Best sustainability books 2022: Do your bit for the planet with these reads



Sustainability started off as a buzzword many years ago, but it’s sticking around, with more of us than ever determined to do our bit in the face of plastic pollution, food waste and, above all, the climate crisis.

A survey by Smart Energy GB found that 75 per cent of us think we could try harder when it comes to living more ethically. However, despite one-third of respondents feeling anxious about their children or grandchildren’s futures, one-quarter said they don’t do more because “it’s too much effort”.

One in 10 felt they lacked the ability to make an impact, with many others unsure about how exactly they could make a difference. It’s understandable: these environmental issues seem – and are – overwhelmingly big. But if our planet is to be healthy and hospitable for future generations, they are also urgent.

If you’re looking to live a greener lifestyle, we’ve rounded up the books that will help. We were careful to avoid the books that point out the problems without offering solutions, and we favored those that approached serious topics with realism and without preaching.

There is only so much that the individual can do, though. Governments need to step up and make lasting policy changes. But doing something, however small it may seem, is better than doing nothing at all. You don’t need to be perfect, as many of these books make clear, but we can all do better.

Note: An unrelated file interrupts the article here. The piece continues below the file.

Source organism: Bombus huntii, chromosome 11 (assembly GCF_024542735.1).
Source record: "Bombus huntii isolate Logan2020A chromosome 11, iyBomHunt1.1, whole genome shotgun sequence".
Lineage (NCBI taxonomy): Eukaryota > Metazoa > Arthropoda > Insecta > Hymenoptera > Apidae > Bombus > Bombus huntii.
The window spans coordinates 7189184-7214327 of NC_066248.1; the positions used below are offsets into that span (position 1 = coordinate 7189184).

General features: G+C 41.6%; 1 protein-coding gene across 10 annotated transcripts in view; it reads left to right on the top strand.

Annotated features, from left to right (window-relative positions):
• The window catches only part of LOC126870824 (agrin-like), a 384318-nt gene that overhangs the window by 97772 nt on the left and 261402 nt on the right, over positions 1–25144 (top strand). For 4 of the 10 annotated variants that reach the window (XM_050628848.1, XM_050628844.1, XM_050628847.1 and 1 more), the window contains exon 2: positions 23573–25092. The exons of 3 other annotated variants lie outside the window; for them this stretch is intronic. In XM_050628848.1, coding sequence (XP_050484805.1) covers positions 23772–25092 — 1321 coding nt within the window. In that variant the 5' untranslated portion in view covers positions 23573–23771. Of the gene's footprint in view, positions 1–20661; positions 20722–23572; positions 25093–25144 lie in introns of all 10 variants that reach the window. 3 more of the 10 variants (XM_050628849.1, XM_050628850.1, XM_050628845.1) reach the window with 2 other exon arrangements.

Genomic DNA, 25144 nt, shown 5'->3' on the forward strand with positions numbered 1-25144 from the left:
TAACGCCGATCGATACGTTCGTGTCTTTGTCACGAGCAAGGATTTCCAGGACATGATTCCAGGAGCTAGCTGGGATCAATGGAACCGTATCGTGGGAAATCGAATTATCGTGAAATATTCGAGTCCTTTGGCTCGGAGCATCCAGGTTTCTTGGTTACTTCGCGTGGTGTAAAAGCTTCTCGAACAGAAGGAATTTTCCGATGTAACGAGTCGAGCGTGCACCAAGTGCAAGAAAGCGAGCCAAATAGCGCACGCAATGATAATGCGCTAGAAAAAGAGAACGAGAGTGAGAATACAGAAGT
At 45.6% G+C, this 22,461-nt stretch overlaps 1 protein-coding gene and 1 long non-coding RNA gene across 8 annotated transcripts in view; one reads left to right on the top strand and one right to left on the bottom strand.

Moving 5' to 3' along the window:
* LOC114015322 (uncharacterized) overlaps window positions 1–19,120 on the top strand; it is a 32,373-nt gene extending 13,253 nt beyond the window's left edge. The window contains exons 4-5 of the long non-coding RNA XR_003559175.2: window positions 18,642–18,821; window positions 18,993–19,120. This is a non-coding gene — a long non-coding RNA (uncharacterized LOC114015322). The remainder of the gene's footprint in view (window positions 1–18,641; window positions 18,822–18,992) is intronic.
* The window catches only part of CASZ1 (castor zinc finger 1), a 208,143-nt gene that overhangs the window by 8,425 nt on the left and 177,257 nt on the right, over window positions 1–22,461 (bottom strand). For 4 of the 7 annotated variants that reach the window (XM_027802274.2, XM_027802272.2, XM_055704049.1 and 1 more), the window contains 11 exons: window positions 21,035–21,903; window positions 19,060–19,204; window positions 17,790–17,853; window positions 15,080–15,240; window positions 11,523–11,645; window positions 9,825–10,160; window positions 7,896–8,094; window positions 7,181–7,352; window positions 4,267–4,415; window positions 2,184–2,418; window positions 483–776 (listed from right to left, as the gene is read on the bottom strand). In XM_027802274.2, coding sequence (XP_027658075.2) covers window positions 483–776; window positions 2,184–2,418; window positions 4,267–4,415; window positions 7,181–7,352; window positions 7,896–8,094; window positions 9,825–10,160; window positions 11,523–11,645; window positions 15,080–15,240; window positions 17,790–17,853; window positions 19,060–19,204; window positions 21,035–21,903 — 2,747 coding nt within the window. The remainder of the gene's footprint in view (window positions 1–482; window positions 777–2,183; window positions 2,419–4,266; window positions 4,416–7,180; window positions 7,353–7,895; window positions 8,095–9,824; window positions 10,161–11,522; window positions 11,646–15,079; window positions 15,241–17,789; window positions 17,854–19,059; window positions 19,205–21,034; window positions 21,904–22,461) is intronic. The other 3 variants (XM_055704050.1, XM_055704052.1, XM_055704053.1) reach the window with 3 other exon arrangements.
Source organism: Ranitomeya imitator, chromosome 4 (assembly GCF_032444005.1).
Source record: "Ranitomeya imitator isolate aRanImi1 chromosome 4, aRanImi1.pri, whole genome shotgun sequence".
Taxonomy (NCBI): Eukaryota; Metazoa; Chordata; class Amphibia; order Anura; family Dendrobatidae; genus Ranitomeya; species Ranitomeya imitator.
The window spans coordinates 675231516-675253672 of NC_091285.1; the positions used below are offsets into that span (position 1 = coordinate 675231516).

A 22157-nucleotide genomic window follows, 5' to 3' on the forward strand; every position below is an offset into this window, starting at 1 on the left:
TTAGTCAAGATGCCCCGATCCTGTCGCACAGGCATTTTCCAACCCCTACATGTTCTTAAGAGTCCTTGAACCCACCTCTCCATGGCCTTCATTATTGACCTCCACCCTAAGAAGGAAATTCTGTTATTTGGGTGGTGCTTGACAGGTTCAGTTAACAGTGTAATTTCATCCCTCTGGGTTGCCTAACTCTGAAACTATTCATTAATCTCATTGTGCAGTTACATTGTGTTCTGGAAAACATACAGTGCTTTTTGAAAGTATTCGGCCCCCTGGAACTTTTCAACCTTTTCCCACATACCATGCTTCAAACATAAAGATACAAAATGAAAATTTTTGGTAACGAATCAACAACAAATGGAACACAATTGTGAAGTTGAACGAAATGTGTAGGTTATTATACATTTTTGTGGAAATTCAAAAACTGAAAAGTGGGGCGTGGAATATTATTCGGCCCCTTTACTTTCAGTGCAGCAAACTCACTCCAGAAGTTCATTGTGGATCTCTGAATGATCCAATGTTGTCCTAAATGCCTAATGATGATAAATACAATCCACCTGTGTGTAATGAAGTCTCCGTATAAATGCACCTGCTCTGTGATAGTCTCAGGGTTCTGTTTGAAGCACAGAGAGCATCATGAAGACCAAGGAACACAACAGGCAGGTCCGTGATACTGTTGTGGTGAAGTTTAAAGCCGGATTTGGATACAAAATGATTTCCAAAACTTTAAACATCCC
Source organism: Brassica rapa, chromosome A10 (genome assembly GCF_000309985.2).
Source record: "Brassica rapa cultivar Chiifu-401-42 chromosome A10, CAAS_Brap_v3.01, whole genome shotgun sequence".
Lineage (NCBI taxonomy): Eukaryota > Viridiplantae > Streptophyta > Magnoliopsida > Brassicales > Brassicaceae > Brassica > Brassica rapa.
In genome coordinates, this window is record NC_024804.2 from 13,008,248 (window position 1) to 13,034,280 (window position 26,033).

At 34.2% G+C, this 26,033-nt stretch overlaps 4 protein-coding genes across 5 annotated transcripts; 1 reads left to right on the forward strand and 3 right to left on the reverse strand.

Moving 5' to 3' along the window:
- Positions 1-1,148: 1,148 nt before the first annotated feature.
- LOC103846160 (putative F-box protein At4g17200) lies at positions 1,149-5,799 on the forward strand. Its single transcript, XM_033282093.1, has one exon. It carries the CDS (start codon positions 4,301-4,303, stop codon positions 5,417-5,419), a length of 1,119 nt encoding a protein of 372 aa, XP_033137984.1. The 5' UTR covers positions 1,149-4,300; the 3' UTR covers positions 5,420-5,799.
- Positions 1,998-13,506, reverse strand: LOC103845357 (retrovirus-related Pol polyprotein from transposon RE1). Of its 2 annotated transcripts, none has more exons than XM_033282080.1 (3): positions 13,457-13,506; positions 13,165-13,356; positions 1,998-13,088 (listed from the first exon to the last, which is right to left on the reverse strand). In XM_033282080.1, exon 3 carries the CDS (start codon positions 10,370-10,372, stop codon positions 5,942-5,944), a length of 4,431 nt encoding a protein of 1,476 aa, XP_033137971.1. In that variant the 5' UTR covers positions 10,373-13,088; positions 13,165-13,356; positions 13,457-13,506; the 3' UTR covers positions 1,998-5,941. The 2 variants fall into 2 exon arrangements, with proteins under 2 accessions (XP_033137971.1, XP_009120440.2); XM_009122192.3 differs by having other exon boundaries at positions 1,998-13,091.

Readmore:

The best sustainability books for 2022 are:

  • best overallThe Joyful Environmentalist by Isabel Losada, published by Watkins Publishing: £10.76, Agreatread.co.uk
  • Best for easy swaps The Sustainable(ish) Living Guide by Jen Gale, published by Green Tree: £10.59, Blackwells.co.uk
  • Best for fast fashion factsHow to Break Up with Fast Fashion by Lauren Bravo, published by Headline Publishing: £13.99, Blackwells.co.uk
  • Best for reducing single-use plastic Turning the Tide on Plastic by Lucy Siegle, published by Orion: £8.99, Waterstones.com
  • Best motivational bookNo One is Too Small to Make a Difference by Greta Thunberg, published by Penguin: £3.99, Oliverbonas.com
  • best cookbook Vegan(ish) by Jack Monroe, published by Pan Macmillan: £16.99, Waterstones.com
  • Best for eco-friendly travel Sustainable Escapes by Lonely Planet, published by Lonely Planet: £12.46, Wordery.com
  • Best for information about carbon footprint How Bad are Bananas?: The Carbon Footprint of Everything by Mike Berners-Lee, published by Profile Books: £8.19, Amazon.co.uk
  • best gardening book The Garden Jungle by Dave Goulson, published by Vintage Books: £8.99, Blackwells.co.uk
  • Best for simple solutions No More Rubbish Excuses by Martin Dorey, published by Ebury Press: £9.99, Waterstones.com
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‘The Joyful Environmentalist’ by Isabel Losada, published by Watkins Publishing

Best: Overall

“Sustainability” can sometimes sound drab and boring, but it needn’t be! This surprisingly feel good guide grabs us by the hand and runs, joyfully, straight into the solutions. It examines every aspect of our lives and how we can do better, without losing our personalities and pals in the process.